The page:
Gina Ghertner, contract naturalist with Audubon Naturalist Society, leads a tour of ANS's Woodend Sanctuary in Chevy Chase, Md., at the Naturally Latinos Conference. (Image by Ben Israel, Audubon Naturalist Society/Flickr)

On September 13, 2017, over 120 Latino professionals, vibrant retirees and colleges students attended the inaugural Naturally Latinos Conference, designed to create a platform that connects and further empowers Latino environmental leaders of the Washington D.C. metropolitan area. Celebrating 120 years as the oldest independent environmental organization in the D.C. metro region, the Audubon Naturalist Society (ANS), played host for the conference, which was set at the beginning of Hispanic Heritage month.

The morning began with an environmental career fair of over twenty federal, state and local environmentally-related organizations, organized by the Chesapeake Bay Program’s Diversity Workgroup. The first open-panel discussion of the day consisted of Latino/Hispanic environmental leaders from the Climate Justice Alliance, George Washington University’s Milken Institute of Public Health, Chispa Maryland and Maryland National Capital Park and Planning Commission, who spoke to the pros and cons the Latino community currently faces in the environmental movement. Elected officials of Latino descent from around the Chesapeake Bay watershed used their panel to educate citizens on what they can do to become more involved in the decision making process of environmental and public health policy within their respective states.

The keynote address was presented by Lisa Garcia, EarthJustice’s vice president of litigation for healthy communities, who emphasized the importance of community involvement in environmental justice and organizational partnerships. A former senior advisor with the Environmental Protection Agency, Garcia gave examples of how interagency cooperation leads to strengthening environmental justice throughout programs, activities and decision-making.

Park Naturalist Alonso Abugattas shares his perspective on and experiences with biodiversity in the D.C. region at the Naturally Latinos Conference in Chevy Chase, Md., on Sept. 13, 2017. (Image by Ben Israel, Audubon Naturalist Society/Flickr)

During breakout sessions, leaders discussed advantages and challenges to biodiversity in the D.C. region, climate change in Latino communities and the Naturally Latinos mentoring program. The Naturally Latinos Conference also took time to recognize Latino environmental champions within the watershed such as Adam Ortiz, director of the Department of the Environment for Prince George’s County; Delegate David Fraser Hidalgo from Montgomery County, Maryland; Dr. Patricia Delgado, superintendent of Jug Bay Wetlands Sanctuary; and Albert Arevalo, volunteer coordinator for Brookside Gardens Nature Center and D.C. coordinator for Latino Outdoors.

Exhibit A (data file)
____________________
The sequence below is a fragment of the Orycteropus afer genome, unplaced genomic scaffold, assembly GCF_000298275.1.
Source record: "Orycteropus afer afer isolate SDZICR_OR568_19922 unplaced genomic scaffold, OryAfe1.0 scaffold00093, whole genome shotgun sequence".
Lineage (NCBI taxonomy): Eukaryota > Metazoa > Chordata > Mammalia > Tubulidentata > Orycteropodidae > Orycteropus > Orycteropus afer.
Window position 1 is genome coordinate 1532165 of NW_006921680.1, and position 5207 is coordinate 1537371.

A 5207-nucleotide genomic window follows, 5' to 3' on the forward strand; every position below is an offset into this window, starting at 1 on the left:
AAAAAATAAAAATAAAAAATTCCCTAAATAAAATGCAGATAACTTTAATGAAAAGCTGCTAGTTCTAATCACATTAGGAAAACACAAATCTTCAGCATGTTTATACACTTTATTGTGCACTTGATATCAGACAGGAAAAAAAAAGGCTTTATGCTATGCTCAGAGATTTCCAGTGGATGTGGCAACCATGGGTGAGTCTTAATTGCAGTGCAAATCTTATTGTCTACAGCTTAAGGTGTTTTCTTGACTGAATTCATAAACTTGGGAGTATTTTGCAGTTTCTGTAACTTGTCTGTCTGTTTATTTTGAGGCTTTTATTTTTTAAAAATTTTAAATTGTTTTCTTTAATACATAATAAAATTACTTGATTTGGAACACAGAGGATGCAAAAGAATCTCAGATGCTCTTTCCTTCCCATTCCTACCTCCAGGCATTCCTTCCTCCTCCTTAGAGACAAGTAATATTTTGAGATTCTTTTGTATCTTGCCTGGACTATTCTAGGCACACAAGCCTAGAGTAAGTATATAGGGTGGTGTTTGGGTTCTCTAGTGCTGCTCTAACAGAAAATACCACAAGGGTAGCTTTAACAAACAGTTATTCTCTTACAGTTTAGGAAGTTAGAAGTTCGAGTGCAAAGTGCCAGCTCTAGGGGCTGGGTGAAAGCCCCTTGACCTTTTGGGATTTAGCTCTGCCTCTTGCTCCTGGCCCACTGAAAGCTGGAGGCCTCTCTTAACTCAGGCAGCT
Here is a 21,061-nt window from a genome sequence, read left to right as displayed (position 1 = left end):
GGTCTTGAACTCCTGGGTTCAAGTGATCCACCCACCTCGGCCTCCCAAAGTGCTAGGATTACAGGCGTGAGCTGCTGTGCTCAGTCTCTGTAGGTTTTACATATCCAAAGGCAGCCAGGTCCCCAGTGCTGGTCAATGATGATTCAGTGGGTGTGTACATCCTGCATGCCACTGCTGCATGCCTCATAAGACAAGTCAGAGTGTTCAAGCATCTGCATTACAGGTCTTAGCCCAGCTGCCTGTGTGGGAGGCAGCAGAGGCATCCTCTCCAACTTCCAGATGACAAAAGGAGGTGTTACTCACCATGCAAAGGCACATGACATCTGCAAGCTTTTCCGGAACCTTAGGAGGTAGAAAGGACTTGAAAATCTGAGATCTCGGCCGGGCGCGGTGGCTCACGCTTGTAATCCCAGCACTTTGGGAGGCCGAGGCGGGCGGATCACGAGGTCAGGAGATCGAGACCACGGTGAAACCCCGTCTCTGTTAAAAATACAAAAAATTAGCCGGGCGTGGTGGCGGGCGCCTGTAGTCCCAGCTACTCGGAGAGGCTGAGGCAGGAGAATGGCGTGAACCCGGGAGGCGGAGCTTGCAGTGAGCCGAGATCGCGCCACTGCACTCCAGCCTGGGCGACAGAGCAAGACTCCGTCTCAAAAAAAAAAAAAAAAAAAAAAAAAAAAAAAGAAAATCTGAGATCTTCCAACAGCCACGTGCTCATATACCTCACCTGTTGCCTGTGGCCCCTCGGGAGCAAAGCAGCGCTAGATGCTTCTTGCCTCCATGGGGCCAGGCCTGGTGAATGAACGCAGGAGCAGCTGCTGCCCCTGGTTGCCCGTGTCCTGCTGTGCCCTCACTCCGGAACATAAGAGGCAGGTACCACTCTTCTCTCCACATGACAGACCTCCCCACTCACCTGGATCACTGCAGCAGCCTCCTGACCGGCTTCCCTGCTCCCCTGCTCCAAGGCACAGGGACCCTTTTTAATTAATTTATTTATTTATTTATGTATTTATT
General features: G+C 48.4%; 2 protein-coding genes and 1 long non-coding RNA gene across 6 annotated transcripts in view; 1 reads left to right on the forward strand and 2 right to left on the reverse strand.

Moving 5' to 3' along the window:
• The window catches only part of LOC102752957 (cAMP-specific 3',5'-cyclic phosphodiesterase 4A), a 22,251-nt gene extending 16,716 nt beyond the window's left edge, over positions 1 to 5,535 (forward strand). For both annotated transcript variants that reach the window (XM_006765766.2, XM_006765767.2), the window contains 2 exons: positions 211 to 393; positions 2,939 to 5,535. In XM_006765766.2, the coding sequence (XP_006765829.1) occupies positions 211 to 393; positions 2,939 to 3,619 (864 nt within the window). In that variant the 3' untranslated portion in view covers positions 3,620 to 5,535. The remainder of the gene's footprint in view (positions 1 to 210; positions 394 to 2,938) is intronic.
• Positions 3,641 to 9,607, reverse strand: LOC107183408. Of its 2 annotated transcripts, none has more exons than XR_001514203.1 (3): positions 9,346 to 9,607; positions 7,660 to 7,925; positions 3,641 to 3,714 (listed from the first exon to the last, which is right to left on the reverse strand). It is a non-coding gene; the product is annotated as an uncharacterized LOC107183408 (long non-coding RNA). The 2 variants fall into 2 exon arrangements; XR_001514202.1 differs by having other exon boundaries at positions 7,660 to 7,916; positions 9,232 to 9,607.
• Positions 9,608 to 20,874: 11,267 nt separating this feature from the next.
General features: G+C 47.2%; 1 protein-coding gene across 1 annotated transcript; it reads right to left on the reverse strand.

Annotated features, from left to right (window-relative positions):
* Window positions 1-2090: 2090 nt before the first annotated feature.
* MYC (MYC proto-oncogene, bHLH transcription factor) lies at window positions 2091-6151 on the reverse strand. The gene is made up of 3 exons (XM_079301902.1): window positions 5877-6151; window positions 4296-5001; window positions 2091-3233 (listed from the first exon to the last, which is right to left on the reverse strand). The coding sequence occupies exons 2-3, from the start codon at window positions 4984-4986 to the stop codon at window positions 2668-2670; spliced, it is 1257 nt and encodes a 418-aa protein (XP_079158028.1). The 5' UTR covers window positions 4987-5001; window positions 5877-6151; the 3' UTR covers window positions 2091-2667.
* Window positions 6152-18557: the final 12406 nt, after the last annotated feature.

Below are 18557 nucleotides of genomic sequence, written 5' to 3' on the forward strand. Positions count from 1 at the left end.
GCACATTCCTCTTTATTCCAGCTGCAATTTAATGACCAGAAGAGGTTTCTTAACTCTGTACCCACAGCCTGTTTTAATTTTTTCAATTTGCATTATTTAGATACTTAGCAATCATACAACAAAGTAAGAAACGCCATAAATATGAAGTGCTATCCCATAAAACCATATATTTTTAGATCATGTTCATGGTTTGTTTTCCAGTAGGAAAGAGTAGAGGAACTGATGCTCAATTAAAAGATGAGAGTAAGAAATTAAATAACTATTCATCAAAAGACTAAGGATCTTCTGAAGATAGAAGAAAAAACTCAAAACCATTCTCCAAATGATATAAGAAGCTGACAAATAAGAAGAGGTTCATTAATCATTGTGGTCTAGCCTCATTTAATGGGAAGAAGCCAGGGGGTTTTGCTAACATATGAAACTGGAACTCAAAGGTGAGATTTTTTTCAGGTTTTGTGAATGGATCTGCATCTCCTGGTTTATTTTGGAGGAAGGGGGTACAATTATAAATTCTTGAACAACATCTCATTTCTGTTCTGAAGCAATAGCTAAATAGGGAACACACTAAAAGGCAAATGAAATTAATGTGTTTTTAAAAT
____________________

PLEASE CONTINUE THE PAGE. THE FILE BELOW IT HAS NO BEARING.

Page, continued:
These environmental champions are working to increase access for the Hispanic community to public lands, encouraging their counties to be on the forefront of environmental and green infrastructure practices, helping communities to better understand the impact of climate change, passing critical environmental legislation and educating students about careers in the environmental field. As Albert Arevale states, “green tech and jobs are for everyone.”

The conference concluded with remarks from Ramon Palencia-Calvo, Latino outreach director of Chispa Maryland. Palencia-Calvo spoke to the importance of engaging, educating and also empowering Latino communities as it pertains to environmental issues.

“Increasing diversity within the environmental movement is crucial to our effectiveness as organizations, and is one of the priorities highlighted in Audubon Naturalist Society’s 50 year Master Plan", said Serenella Linares, the school programs manager for the Audubon Naturalists Society, as well as the Naturally Latinos conference co-chair. "The Naturally Latinos Conference is an aspect of that plan put into action, by encouraging all environmental organizations in the greater DC area to come together and build relationships with each other and with the Latino environmental community.”

While the Hispanic Heritage month is coming to a close, there are many more events throughout the watershed that partners of the Chesapeake Bay Program are hosting to continue building bridges with Latino/Hispanic community leaders to increase environmental stewardship, equity and inclusion across the watershed. Learn more about the Naturally Latinos Conference and find other events hosted by the Audubon Naturalists Society.



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